Preface

The Comprehensive Russian Computer Dictionary,
by Paul Druker and Yury Avrutin

PREFACE


Note: To view this file correctly use Cyrillic fonts. Please set

your display / view to Encoding – Cyrillic (Windows-1251).

Introduction

This dictionary was compiled by the authors as a result of dissatisfaction

with the field of available publications. The existing dictionaries lack on

two accounts: a) outdated word lists, b) no usable Russian-English

translations. We strove to produce a modern dictionary with succinct and

comprehensive lexicon. The result is this work of 30,000 computer-related

entries, divided equally between English and Russian languages.

Our attempt to produce an all-encompassing, comprehensive volume may in

itself be the dictionary’s biggest drawback — we chose not to emphasize any

particular subspecialty in the vast and rapidly expanding computer vocabulary,

while keeping to our self-imposed limit of 30,000 dictionary entries in order

to keep the printed volume a manageable size.

We attempted to include as many new words as we could — words which did not

exist, particularly in Russian, as recently as a year ago. Our emphasis on new

terminology has somewhat skewed the word list towards the Internet. But, of

course, it is the explosive growth of the Internet which has introduced new

concepts into wide circulation in the United States, followed by their entry

into the Russian language. In some cases, we invented words in Russian to

correspond to new expressions in English. Our favorite invention has to be цифрудиты

our translation of digerati. Only time will tell if we made good

choices and whether such new words will become a permanent part of the Russian

language.

In our methodology of translation from English into Russian, we have chosen

to make usable translations rather than explanatory translations.

An explanatory translation is a long article in the foreign

language, spelling out a definition of the term. A usable translation

can be readily used in a written or spoken language. We resorted to a brief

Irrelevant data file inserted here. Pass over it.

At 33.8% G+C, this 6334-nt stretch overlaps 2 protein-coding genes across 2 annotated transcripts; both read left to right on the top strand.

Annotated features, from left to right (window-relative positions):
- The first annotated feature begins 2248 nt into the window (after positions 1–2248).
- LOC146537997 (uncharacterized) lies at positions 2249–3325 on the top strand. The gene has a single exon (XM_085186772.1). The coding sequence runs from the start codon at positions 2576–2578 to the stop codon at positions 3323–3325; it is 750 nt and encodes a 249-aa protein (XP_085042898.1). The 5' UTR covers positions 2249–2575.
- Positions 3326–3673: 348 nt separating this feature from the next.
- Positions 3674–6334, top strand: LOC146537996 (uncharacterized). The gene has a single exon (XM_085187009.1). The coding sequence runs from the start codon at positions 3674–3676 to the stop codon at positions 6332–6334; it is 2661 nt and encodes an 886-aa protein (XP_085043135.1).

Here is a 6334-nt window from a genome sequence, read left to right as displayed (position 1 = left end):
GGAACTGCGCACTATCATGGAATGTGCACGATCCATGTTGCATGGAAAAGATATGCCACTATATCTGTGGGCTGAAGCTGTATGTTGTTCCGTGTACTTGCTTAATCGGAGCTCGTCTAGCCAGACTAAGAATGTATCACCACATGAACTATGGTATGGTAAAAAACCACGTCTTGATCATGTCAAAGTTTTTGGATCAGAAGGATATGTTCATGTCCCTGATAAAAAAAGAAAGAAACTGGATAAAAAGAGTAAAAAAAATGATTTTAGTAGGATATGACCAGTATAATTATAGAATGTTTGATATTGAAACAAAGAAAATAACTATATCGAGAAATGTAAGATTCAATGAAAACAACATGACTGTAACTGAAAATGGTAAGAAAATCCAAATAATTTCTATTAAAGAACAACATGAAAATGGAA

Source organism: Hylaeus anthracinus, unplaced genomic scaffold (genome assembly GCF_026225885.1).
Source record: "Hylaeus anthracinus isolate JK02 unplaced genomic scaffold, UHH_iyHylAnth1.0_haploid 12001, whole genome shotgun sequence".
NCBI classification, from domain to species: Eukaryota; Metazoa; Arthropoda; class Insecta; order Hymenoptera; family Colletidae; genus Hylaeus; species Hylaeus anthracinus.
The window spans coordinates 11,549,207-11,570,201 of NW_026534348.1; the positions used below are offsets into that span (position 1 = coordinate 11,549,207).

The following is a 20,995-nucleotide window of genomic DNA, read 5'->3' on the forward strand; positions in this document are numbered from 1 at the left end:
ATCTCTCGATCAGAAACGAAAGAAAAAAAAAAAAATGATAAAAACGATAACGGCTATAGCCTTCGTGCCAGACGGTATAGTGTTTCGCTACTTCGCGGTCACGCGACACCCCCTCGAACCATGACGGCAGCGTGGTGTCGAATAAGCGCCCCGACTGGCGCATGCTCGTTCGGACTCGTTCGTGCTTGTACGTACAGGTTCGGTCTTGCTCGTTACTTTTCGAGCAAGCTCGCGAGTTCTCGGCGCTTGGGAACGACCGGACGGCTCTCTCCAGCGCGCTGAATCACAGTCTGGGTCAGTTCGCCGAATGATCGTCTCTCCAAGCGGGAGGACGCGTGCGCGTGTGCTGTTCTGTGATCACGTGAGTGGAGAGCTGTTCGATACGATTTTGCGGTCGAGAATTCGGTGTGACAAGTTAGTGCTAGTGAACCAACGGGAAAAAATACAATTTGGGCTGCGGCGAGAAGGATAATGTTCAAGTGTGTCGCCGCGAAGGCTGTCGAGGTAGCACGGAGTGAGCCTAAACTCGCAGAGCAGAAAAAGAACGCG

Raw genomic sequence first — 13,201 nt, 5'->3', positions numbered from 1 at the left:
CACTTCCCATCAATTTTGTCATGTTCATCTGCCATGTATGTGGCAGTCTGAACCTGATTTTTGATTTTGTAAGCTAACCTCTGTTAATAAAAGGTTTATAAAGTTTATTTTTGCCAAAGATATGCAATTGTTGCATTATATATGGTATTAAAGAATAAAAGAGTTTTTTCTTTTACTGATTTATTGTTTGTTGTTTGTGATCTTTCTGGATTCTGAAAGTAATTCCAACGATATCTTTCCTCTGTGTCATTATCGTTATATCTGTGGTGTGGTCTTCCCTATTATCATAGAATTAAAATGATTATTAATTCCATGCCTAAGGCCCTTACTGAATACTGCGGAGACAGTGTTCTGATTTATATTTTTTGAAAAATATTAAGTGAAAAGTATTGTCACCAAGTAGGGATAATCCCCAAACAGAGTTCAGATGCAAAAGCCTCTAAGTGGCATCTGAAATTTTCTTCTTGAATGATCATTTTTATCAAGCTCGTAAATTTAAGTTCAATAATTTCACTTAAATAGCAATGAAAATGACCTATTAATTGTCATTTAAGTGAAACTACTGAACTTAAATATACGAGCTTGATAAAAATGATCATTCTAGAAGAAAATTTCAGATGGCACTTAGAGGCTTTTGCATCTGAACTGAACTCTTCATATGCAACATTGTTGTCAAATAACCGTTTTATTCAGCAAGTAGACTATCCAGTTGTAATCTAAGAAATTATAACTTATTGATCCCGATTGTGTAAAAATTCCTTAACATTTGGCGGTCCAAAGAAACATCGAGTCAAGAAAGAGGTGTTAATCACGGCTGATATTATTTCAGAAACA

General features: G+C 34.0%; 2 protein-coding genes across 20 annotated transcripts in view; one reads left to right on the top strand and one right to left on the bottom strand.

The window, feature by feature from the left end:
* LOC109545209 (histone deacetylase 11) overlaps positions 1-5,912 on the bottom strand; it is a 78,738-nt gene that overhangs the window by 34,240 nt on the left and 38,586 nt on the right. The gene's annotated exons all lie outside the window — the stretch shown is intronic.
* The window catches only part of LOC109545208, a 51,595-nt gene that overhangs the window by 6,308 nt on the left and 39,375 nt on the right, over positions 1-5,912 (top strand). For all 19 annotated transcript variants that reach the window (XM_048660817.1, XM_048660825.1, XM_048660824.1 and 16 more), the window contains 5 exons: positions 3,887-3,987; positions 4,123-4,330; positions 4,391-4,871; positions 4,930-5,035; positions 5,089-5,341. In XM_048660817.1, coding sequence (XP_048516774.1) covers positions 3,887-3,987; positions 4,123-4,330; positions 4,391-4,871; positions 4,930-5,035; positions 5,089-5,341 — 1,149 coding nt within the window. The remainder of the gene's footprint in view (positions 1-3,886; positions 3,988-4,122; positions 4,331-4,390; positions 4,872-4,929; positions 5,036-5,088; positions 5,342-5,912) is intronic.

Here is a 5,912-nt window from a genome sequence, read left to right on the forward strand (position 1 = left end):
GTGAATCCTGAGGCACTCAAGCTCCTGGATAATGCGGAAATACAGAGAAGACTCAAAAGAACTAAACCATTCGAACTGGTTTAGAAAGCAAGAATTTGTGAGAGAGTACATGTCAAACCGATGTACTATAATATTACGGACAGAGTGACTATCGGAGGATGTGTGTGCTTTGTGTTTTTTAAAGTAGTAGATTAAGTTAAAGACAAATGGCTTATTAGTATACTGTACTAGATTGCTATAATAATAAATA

explanation only when we considered it to be an absolute necessity, due to an

otherwise ambiguous translation.

Historically, Russian technical language has a stable tendency (starting

with Dutch naval terms introduced by Peter the Great, followed by an

all-pervasive usage of French, in vogue during and after the time of Napoleon,

then German in the first half of the 20th century, and finally U.S. English in

its second half) to acquire carbon copy transliterations of foreign terms. No

matter how unfortunate this may be from the viewpoint of the Russian

linguistics, a number of such terms have been accepted in common use by the

Russian technical and scientific community in verbal and written

communications and in technical publications and dictionaries. Whenever

possible, we have attempted to list both existing Russian equivalents and

widely accepted transliterations. An example of this might be firewall

which we translated as a well-established German transliteration брандмауэр,

together with native Russian перегородка

and the latest incarnation closest to its networking meaning of сетевой

экран.

Much thought and debate has gone into the dictionary structure. There were

two main choices to consider — a nested organization and a linear-alphabetical

list. A nested dictionary structure is more familiar to the Russian audience,

while the linear-alphabetical structure is prevalent among U.S. dictionaries.

A linear-alphabetical structure is advantageous for looking up multiple-word

entries. A nested dictionary structure has its strength in establishing a

term’s context. We chose a rather unorthodox linear-alphabetical dictionary

organization in combination with numerous cross-references to make it easy to

locate desired terms while permitting a look up additional,

contextually-related translations.

An Internet version of this dictionary can be found at www.russian-dictionary.org.

This site contains the latest version of the dictionary, as well as forms

where the reader can submit corrections and additions for incorporation into

future editions of the dictionary.

We would like to thank IEEE Computer Society for undertaking the

publication of this dictionary. We would also like to express our gratitude to

Greg Cole, who heads the Center for International Networking Initiatives at